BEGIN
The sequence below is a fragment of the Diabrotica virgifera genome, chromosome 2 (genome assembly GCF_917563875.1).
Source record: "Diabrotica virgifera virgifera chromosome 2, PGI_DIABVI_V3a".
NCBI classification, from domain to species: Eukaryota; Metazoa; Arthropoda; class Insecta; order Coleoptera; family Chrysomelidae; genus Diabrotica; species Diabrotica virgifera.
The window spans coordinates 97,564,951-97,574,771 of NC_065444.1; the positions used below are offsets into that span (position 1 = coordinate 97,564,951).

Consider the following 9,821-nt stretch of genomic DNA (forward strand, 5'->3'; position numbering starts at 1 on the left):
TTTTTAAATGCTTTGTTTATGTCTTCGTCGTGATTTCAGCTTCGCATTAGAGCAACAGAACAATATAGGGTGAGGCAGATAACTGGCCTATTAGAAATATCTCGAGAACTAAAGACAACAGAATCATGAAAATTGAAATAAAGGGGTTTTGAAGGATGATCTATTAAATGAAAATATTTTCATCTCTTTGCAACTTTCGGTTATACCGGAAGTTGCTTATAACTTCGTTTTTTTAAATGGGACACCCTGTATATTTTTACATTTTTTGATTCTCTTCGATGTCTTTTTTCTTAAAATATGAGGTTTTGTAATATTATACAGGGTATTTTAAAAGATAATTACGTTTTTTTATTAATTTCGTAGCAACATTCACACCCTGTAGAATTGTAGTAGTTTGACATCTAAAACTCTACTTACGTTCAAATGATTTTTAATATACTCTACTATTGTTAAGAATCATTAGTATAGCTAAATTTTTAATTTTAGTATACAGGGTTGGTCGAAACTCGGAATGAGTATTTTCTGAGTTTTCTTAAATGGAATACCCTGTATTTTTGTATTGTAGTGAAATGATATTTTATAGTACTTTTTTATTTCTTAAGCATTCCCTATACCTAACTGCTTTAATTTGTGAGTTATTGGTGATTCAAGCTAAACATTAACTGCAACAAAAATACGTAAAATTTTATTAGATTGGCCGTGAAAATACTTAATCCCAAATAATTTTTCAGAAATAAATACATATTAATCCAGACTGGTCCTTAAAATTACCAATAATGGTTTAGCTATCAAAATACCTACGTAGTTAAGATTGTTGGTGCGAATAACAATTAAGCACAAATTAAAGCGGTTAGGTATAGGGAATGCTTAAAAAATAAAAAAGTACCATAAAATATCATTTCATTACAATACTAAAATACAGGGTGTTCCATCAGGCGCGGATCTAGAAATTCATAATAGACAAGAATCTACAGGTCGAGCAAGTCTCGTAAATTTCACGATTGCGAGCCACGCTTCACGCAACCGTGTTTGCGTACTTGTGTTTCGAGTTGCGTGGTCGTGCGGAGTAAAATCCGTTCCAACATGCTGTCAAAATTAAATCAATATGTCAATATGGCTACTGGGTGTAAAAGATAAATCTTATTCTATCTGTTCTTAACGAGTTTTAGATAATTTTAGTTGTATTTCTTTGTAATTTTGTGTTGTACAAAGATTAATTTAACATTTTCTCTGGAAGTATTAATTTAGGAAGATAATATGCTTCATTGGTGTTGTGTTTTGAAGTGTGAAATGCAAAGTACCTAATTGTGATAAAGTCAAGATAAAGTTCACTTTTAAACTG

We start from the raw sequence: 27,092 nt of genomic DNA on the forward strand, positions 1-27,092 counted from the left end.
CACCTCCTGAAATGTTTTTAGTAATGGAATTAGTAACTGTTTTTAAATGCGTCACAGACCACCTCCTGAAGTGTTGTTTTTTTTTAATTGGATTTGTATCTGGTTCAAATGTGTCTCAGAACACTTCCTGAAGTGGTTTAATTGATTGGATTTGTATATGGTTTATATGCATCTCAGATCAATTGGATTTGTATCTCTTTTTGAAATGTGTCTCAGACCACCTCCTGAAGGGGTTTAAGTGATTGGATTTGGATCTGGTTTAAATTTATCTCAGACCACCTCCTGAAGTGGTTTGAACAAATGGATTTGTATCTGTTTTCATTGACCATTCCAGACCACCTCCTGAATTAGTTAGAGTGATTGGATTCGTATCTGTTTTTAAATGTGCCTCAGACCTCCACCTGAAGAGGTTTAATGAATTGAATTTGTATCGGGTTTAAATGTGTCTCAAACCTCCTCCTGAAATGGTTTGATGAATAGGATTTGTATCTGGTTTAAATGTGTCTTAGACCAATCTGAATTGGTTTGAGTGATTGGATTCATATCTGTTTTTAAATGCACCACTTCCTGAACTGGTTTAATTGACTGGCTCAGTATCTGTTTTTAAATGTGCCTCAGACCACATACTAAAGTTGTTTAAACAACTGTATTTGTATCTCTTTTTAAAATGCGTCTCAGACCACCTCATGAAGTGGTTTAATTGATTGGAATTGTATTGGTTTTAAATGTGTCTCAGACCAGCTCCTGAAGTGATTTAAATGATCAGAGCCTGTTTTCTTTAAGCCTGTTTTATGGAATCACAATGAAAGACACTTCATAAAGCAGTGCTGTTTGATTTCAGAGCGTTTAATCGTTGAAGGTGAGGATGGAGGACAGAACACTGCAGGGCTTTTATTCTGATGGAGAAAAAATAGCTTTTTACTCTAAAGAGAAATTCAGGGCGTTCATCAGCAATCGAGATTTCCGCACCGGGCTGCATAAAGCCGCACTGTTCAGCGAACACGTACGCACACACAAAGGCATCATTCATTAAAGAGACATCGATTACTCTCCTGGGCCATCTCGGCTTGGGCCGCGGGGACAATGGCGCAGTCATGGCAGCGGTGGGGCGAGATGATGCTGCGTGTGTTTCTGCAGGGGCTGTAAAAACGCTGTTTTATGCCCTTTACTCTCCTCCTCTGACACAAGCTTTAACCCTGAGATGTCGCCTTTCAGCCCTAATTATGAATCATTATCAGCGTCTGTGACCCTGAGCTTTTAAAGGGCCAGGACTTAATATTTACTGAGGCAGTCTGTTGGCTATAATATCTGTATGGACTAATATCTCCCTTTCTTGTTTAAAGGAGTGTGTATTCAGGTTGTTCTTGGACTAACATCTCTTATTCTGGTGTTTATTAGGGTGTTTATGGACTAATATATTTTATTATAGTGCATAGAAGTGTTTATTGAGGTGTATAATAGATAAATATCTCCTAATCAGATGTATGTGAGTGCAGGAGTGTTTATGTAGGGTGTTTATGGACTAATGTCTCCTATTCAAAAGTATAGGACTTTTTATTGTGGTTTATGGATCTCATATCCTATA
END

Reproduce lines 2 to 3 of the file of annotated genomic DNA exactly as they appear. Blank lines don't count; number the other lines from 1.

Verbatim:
Source record: "Diabrotica virgifera virgifera chromosome 2, PGI_DIABVI_V3a".
NCBI classification, from domain to species: Eukaryota; Metazoa; Arthropoda; class Insecta; order Coleoptera; family Chrysomelidae; genus Diabrotica; species Diabrotica virgifera.